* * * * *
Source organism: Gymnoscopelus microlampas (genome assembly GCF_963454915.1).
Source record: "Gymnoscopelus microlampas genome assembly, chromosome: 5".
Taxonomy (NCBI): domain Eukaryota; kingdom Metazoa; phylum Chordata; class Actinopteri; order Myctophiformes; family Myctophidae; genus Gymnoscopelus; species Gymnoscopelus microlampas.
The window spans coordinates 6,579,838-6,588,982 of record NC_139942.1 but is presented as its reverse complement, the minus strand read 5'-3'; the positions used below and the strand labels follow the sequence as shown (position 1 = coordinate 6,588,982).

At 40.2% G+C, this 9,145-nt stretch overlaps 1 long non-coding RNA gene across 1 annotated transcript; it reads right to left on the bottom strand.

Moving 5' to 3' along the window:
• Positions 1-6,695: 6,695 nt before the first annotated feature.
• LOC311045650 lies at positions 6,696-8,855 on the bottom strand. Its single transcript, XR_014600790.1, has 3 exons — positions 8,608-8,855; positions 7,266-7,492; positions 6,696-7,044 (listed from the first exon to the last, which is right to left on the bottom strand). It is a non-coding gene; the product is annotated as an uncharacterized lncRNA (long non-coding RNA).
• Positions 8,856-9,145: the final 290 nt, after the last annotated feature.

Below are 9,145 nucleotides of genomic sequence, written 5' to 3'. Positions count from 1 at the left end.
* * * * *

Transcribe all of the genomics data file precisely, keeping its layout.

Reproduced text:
Source organism: Gymnoscopelus microlampas (genome assembly GCF_963454915.1).
Source record: "Gymnoscopelus microlampas genome assembly, chromosome: 5".
Taxonomy (NCBI): domain Eukaryota; kingdom Metazoa; phylum Chordata; class Actinopteri; order Myctophiformes; family Myctophidae; genus Gymnoscopelus; species Gymnoscopelus microlampas.
The window spans coordinates 6,579,838-6,588,982 of record NC_139942.1 but is presented as its reverse complement, the minus strand read 5'-3'; the positions used below and the strand labels follow the sequence as shown (position 1 = coordinate 6,588,982).

At 40.2% G+C, this 9,145-nt stretch overlaps 1 long non-coding RNA gene across 1 annotated transcript; it reads right to left on the bottom strand.

Moving 5' to 3' along the window:
• Positions 1-6,695: 6,695 nt before the first annotated feature.
• LOC311045650 lies at positions 6,696-8,855 on the bottom strand. Its single transcript, XR_014600790.1, has 3 exons — positions 8,608-8,855; positions 7,266-7,492; positions 6,696-7,044 (listed from the first exon to the last, which is right to left on the bottom strand). It is a non-coding gene; the product is annotated as an uncharacterized lncRNA (long non-coding RNA).
• Positions 8,856-9,145: the final 290 nt, after the last annotated feature.

Below are 9,145 nucleotides of genomic sequence, written 5' to 3'. Positions count from 1 at the left end.